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What You Need To Know Before Buying Sunglasses


What You Need To Know Before Buying Sunglasses

Imagine yourself out on the water at a beach on a hot summer’s day. As you’re enjoying the view, a wave sweeps in behind you. Next thing you know, the stylish sunglasses you were wearing are lying at the bottom of the lake! It’s after times like these when my patients ask whether it’s worth investing in sunglasses, or if a cheap pair will work the same. To that, I say that there is absolutely a difference!

UV protection is #1 priority. UV blocking sunglasses are just as important as slathering on sunscreen. UV damage is linked to numerous eye diseases including cataract, macular degeneration, and skin cancer. Skin is thinnest on your eyelid, and so it is very susceptible to UV damage. Make sure your sunglasses are truly UV blocking by purchasing from a reputable retailer. In Canada, most sunglasses – even inexpensive department store pairs - block UV. It should say 100% UVA and UVB protection, or UV400 protection. They should fit well enough to provide coverage around your eyes too. No matter how dark your sunglasses are, however, never look directly at the sun – it can cause permanent vision loss.

Optical quality. Summer is beautiful with its green trees, sandy beaches, crystal blue water, and gorgeous sunsets! Why wouldn’t you want to see clearly and enjoy all the natural beauty around you? Unfortunately, lenses made of cheaper plastics are not as clear, and have quite a bit of distortion, glare, and colour disruption.

Polarization. Have you ever noticed reflections off the water, making it impossible to see beneath the surface? Have you ever been bothered by glare off other cars on a sunny day? Polarized lenses, such as those made by Maui Jim®, use special technology to cut out glare, making everything appear much more crisp. Everyone can benefit from polarization – whether you drive a car, spend time on the water, walk around outdoors, or play sports. Once you try polarization, you’ll never want to go back! It’s like the difference between watching a movie in HD on Blu-Ray, as opposed to DVD.

It’s About Safety. We all have experienced times when we’re driving with the sun directly ahead, with our visor down in order to see the road while squinting. There is no doubt that wearing a clear, polarized pair of sunglasses improves visibility, reduces distractions, and increases safety on the road.

What About Kids? Sunglasses are just as important, if not more, for children! The WHO estimates that 80% of a person’s lifetime UV exposure has already occurred by age 18. Protect those young eyes, it will pay off in the future!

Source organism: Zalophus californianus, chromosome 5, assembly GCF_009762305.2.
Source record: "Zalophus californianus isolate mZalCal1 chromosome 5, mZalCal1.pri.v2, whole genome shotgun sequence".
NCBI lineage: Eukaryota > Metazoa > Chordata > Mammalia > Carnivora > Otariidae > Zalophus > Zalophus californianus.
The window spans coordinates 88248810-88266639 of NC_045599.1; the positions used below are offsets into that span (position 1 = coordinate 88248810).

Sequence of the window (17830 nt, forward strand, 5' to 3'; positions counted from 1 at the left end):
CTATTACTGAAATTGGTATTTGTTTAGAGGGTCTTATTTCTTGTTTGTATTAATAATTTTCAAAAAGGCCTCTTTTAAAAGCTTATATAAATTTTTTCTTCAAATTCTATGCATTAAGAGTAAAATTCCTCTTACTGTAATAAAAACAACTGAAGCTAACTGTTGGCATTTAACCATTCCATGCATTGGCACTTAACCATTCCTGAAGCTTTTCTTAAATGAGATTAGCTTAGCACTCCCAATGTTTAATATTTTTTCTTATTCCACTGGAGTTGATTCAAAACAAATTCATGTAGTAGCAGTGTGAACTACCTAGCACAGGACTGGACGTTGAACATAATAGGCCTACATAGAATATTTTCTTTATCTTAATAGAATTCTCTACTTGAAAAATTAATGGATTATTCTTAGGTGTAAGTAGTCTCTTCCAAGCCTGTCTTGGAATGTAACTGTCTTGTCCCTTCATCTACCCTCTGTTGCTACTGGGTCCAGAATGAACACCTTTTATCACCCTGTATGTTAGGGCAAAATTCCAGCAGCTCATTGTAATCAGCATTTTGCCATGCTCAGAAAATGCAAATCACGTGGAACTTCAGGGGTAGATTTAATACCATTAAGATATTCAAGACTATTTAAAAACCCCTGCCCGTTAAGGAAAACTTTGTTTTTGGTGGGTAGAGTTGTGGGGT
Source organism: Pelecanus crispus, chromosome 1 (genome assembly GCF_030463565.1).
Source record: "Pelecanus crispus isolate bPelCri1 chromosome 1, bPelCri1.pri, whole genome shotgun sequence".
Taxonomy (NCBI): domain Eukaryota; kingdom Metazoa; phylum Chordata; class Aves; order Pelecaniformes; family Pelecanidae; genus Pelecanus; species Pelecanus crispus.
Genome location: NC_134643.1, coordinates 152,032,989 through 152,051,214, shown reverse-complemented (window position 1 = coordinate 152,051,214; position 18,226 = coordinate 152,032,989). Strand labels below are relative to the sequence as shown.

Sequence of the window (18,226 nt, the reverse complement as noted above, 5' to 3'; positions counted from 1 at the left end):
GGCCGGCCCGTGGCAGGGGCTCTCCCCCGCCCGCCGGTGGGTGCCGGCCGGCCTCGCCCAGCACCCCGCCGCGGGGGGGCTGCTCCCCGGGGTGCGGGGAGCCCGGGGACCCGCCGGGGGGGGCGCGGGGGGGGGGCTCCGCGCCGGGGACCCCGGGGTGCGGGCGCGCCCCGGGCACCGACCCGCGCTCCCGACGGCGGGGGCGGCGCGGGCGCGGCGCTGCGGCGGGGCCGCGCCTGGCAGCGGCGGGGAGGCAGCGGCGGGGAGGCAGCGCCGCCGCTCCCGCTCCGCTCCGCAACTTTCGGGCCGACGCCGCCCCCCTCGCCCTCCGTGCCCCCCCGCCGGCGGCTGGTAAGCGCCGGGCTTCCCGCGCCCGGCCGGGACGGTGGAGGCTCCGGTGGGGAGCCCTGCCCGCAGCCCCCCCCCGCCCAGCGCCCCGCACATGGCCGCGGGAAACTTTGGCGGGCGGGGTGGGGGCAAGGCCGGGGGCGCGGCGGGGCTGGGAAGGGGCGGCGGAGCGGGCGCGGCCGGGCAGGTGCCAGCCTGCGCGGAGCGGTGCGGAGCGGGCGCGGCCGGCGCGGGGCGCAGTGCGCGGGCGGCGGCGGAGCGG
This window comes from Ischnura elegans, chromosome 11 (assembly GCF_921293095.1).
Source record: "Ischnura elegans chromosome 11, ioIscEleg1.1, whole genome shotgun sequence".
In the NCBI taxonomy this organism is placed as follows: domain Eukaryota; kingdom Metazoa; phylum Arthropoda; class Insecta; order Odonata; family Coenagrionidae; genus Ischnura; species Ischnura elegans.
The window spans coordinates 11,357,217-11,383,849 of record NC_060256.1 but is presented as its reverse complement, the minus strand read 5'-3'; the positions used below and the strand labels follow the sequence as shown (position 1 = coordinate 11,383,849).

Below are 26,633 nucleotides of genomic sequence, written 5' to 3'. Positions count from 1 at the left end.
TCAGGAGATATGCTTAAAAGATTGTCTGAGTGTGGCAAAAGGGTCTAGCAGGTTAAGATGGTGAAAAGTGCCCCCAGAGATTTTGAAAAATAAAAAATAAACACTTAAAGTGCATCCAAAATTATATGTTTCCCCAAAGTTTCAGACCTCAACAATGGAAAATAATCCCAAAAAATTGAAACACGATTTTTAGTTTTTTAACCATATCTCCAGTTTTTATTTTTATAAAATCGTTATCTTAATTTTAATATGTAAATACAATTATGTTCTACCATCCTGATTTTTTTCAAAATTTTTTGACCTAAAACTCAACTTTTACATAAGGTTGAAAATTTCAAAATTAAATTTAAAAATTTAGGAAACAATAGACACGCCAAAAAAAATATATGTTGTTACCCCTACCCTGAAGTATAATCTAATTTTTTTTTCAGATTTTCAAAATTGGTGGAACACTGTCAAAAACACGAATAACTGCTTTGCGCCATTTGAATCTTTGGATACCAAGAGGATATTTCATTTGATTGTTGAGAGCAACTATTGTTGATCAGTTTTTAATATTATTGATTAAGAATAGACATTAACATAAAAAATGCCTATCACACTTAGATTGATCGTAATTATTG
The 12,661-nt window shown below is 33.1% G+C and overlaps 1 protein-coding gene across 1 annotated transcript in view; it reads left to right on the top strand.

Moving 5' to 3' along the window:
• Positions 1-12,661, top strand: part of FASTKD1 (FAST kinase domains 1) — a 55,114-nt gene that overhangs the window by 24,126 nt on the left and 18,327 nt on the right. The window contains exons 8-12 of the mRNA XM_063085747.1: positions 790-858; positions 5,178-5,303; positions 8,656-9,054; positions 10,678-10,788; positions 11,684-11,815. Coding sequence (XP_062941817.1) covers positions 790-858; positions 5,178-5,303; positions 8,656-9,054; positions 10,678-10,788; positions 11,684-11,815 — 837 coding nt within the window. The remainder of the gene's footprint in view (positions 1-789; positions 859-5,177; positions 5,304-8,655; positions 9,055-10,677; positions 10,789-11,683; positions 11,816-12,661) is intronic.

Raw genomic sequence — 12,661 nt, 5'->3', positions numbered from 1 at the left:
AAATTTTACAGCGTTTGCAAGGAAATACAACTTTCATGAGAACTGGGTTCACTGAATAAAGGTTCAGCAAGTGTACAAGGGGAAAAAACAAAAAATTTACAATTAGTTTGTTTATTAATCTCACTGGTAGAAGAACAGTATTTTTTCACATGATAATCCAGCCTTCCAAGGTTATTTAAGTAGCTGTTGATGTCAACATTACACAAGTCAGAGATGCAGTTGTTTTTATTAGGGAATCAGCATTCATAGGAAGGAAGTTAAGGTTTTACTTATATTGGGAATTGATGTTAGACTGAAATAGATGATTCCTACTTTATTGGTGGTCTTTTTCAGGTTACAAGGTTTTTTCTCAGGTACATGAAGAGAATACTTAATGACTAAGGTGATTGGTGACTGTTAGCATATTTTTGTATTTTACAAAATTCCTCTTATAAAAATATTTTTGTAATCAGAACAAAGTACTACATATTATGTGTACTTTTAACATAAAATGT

The Verdict. My advice is to own at least one pair of high-quality polarized sunglasses, and to wear them year-round when outdoors or driving in daylight. If you are concerned about losing sunglasses out on the water, you can always have an inexpensive basic UV-blocking pair for those riskier situations.


Written by: Dr. Natalia Fong

Image Credit: Richard Pouncy Jr. 


Top 5 Tips: Are You Using Your Contacts Properly?

Top 5 Tips: Are You Using Your Contacts Properly?

As days get longer, sunlight gets warmer, and excitement for summer vacation grows, many of us like to trade in our glasses for the convenience and look of contact lenses. Review our top 5 tips on how to use and care for your contact lenses properly!

  1. Invest in quality contact lenses that are safe for your eyes. There are countless brands of lenses, each with different sizes, shapes, moisture, breathability, stiffness, and ability to protect against UV. Did you know the power in your contact lens is rarely the same as your glasses? Only your optometrist can fit you with the best lenses that are crisp, comfortable, and healthy for your eyes’ unique features. Dry eyes with lens wear is not normal, and your doctor can explain different ways to prevent this.

  2. Clean and replace them as your doctor directs. Your eye needs to breathe! An old or dirty lens can starve your eye of oxygen, causing inflammation and discomfort. Worse, it can become a breeding ground for bacteria. Would you re-wear used socks or underwear? Well, same goes for your contacts! Depending on the brand, your doctor may recommend that you replace them daily, bi-weekly, or monthly. Some lenses must be rubbed and stored with a specific cleaning solution. If you use a storage case, wash it daily and swap it out for a new one every 3 months to prevent a build-up of bacteria.

  3. Never over-wear or sleep in your lenses. Contacts should not be worn for more than 12-14 hours per day, and it is always a good idea to take a break from them at least two days of the week. Sleeping – even napping – in your lenses significantly increases your risk of infection, which can lead to permanent vision loss in severe cases. For days when your eyes are red, feeling irritated, or when you are sick, you should not wear your contacts as it puts you at greater risk of infection and inflammation.  

  4. Always wear sunglasses over your lenses. You wouldn’t apply sunscreen just on your arms while leaving your back exposed, would you? While some (not all) contact lenses have UV protection, contact lenses only cover a small portion of the eye. This still leaves the rest exposed to UV damage. A stylish pair of high definition polarized sunglasses, such as Maui Jim®, cuts glare and ensures your eyes are fully protected.

  5. Avoid exposing your lenses to water. Water can be full of chemicals and bacteria that can adhere to the contact lens. Ideally, swimming with prescription goggles is best for your eyes. However, if you must, wear disposable contacts with goggles, then replace the lenses with a fresh pair immediately after swimming.


Written by: Dr. Natalia Fong & Dr. Fabian Tai

Image Credit: Artem Bali